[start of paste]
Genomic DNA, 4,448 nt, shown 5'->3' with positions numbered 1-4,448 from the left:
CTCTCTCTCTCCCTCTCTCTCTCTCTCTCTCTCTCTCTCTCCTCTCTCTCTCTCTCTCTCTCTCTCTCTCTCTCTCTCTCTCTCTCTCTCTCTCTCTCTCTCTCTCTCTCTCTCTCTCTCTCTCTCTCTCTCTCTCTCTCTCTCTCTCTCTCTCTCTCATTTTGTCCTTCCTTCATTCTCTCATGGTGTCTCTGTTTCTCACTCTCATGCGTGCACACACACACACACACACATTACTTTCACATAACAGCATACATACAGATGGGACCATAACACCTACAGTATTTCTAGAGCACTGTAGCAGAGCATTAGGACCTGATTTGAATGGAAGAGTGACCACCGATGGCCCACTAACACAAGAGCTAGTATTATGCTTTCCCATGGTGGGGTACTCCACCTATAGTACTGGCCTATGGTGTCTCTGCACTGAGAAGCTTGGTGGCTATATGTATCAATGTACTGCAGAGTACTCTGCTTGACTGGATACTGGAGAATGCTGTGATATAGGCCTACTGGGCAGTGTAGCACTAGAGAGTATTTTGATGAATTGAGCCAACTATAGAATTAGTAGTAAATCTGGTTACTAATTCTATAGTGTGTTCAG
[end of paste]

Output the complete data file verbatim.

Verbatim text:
Genomic DNA, 4,448 nt, shown 5'->3' with positions numbered 1-4,448 from the left:
CTCTCTCTCTCCCTCTCTCTCTCTCTCTCTCTCTCTCTCTCCTCTCTCTCTCTCTCTCTCTCTCTCTCTCTCTCTCTCTCTCTCTCTCTCTCTCTCTCTCTCTCTCTCTCTCTCTCTCTCTCTCTCTCTCTCTCTCTCTCTCTCTCTCTCTCTCTCTCATTTTGTCCTTCCTTCATTCTCTCATGGTGTCTCTGTTTCTCACTCTCATGCGTGCACACACACACACACACACATTACTTTCACATAACAGCATACATACAGATGGGACCATAACACCTACAGTATTTCTAGAGCACTGTAGCAGAGCATTAGGACCTGATTTGAATGGAAGAGTGACCACCGATGGCCCACTAACACAAGAGCTAGTATTATGCTTTCCCATGGTGGGGTACTCCACCTATAGTACTGGCCTATGGTGTCTCTGCACTGAGAAGCTTGGTGGCTATATGTATCAATGTACTGCAGAGTACTCTGCTTGACTGGATACTGGAGAATGCTGTGATATAGGCCTACTGGGCAGTGTAGCACTAGAGAGTATTTTGATGAATTGAGCCAACTATAGAATTAGTAGTAAATCTGGTTACTAATTCTATAGTGTGTTCAG